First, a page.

Number of times I checked my watch: 3.
Released by Cinema Epoch. Opens at the Cinema Village.



The Trouble with Romance

Directed by Gene Rhee.


Four different couples go through awkward moments in their relationship over the course of one night at the same hotel. The first segment has Jill (Jennifer Siebel Newsom) lying on a bed with her current boyfriend, Jack (Kip Pardue), and having foreplay with him while she sees hallucinations of her ex-boyfriend. Naturally, Jack thinks that sheís crazy and, when she excuses herself into the bathroom to deal with the ghost of her ex-boyfriend, he takes the opportunity to call his friend in hopes that he gives him sound advice. Should he stay to have sex with her or should he just flee the hotel room? In the next vignette, David Eigenberg, whom you might recognize from Sex and the City, plays Paul, a husband whose wife, Karen (Josie Davis), blindfolds him on a hotel bed as he waits for a surprise: another woman wants to be join them in a Mťnage ŗ trois. How will Paul react to his wifeís new desire to spice up their sex life? Does Karen have a hidden agenda perhaps? Next, thereís Jimmy (Roger Fan) whose girlfriend, Stephanie (Emily Liu), decides to end their three-year relationship because heís often shallow, behaves rudely toward her, and pays more attention to his buddies than her. Will they find a way to patch things up or is their relationship officially over? Will she forgive him for defecating on a photo of her that she finds stuck in the toilet? In the final vignette, Charlie (Jordan Belfi), a lonely young man, hasnít had sex in a while and decides to have it with a sexy prostitute, Nicole (Sheetal Sheth). Heís too naÔve to figure out that her kindness and attention toward him is part of her business routine rather than any real emotions. Nonetheless, he gets closer to her and tries to ask her out on a date despite sheís just not that into him. Each of the four vignettes shows how stupid and foolish men can be and how love has its confusing moments. Unfortunately, the contrived screenplay by director/co-writer Gene Rhee fails to generate any real drama, comedy or romantic chemistry for that matter. On top of that, the performances are mediocre at best while the cinematography seems very amateurish, like what youíd expect to find in a typical direct-to-video movie. At a running time of 88 minutes, The Trouble with Romance often drags with poorly developed characters, awkward pacing and stilted dialogue that has no new or refreshing insights about love, romance or modern relationships.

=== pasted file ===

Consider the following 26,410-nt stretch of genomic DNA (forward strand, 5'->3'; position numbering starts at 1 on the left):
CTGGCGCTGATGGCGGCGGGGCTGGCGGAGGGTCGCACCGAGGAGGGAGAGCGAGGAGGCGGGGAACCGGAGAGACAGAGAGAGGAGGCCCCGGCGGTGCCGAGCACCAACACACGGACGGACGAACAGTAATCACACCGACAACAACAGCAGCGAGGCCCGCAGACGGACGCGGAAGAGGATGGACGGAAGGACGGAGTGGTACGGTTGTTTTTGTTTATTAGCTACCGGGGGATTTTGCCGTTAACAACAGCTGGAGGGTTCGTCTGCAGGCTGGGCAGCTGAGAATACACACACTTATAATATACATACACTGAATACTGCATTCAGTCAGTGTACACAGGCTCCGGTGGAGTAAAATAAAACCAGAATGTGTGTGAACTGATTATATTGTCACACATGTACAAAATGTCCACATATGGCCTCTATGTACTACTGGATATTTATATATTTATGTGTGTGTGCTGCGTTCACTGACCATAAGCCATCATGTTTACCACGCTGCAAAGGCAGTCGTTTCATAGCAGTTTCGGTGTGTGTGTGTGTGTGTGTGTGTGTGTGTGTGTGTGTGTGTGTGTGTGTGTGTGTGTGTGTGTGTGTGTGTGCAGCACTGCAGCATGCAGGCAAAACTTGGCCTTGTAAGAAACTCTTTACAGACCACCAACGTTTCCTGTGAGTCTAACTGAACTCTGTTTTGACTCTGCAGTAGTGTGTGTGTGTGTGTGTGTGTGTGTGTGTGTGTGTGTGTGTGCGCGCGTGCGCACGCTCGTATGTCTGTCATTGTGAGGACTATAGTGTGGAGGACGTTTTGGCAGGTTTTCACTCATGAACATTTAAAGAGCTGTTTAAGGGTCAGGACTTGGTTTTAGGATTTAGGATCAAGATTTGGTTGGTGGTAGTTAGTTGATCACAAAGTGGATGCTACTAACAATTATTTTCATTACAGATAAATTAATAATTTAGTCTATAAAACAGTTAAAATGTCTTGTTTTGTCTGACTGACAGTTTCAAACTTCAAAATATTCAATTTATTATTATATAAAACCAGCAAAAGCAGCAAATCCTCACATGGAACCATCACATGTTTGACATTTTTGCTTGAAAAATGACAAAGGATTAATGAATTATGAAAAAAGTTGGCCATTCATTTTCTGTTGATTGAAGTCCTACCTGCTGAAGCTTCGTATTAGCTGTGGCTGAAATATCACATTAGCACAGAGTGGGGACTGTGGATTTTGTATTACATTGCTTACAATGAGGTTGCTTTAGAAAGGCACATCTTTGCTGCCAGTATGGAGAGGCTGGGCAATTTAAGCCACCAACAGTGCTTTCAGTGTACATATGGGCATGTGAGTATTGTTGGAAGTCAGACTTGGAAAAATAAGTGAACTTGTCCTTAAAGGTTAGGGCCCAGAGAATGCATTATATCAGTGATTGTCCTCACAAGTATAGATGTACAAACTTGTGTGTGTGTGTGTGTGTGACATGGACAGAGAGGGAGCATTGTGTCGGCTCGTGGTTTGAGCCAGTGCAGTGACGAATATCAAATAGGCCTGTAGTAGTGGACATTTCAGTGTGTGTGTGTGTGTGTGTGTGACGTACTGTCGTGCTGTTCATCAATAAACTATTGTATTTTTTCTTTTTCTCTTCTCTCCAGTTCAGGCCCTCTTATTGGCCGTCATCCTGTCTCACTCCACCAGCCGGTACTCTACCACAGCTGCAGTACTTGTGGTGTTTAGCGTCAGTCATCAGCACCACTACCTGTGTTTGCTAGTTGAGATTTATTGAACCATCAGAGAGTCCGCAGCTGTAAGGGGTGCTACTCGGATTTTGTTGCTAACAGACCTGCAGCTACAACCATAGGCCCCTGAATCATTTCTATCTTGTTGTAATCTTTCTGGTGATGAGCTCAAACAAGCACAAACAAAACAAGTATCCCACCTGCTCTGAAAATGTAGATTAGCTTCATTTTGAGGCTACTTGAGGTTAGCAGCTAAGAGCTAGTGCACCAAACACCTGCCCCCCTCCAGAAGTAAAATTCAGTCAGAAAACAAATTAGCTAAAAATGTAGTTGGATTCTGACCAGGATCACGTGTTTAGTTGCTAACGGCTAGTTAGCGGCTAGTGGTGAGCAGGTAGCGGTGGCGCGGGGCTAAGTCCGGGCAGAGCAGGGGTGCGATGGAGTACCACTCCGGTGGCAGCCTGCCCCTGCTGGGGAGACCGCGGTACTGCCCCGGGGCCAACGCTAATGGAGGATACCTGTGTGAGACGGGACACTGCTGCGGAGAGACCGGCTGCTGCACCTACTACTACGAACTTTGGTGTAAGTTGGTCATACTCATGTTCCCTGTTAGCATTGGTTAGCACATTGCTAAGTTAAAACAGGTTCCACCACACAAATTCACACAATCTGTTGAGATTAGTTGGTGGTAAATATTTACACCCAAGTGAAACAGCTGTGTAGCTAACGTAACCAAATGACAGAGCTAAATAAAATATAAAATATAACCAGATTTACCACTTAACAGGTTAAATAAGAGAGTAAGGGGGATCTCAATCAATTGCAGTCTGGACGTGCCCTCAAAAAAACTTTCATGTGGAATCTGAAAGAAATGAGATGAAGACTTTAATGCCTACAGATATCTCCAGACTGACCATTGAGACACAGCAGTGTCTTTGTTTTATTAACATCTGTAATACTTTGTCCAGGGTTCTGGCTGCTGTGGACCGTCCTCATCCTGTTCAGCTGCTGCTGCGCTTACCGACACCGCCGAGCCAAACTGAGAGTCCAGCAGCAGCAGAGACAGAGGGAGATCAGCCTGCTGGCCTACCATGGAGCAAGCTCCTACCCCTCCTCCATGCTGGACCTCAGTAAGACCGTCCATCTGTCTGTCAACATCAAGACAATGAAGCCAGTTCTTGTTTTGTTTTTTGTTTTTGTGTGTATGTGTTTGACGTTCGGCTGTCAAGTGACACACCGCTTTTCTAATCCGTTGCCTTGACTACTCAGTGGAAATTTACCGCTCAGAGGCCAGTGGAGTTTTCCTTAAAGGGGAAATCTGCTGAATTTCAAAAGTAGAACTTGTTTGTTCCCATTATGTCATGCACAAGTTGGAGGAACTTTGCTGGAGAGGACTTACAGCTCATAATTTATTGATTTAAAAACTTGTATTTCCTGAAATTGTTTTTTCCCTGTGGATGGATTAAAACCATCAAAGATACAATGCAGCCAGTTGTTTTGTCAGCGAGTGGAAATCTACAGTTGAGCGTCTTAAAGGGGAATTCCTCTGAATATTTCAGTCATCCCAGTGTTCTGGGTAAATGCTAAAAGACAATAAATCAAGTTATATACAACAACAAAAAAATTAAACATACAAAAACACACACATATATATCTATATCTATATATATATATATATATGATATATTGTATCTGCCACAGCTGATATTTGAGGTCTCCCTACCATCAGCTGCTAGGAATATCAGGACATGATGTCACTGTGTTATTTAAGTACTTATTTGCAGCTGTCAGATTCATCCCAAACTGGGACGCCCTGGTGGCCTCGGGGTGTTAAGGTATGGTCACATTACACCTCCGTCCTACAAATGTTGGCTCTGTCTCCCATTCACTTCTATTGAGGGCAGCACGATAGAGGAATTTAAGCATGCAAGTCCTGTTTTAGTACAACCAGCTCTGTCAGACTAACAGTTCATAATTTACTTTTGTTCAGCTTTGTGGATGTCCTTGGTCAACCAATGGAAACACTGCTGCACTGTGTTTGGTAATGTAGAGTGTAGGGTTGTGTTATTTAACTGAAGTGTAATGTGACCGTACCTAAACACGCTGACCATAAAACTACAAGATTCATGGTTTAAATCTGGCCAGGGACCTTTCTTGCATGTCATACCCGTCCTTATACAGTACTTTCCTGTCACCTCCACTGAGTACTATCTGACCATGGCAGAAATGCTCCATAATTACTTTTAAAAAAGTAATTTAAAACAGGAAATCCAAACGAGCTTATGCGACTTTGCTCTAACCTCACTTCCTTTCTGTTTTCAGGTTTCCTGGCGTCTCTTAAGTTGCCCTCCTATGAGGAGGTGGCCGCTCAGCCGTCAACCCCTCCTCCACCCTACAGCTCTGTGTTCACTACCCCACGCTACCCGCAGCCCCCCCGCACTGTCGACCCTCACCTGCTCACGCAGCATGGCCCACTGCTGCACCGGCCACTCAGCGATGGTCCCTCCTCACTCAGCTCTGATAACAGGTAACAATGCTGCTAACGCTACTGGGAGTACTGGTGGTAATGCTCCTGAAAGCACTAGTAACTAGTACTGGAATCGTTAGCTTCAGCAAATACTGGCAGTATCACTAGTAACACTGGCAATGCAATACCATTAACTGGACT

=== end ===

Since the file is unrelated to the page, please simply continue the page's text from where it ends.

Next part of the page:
Number of times I checked my watch: 6.
Released by Sweet Violet Films/Girls Club Ent. Opens at the Quad Cinema.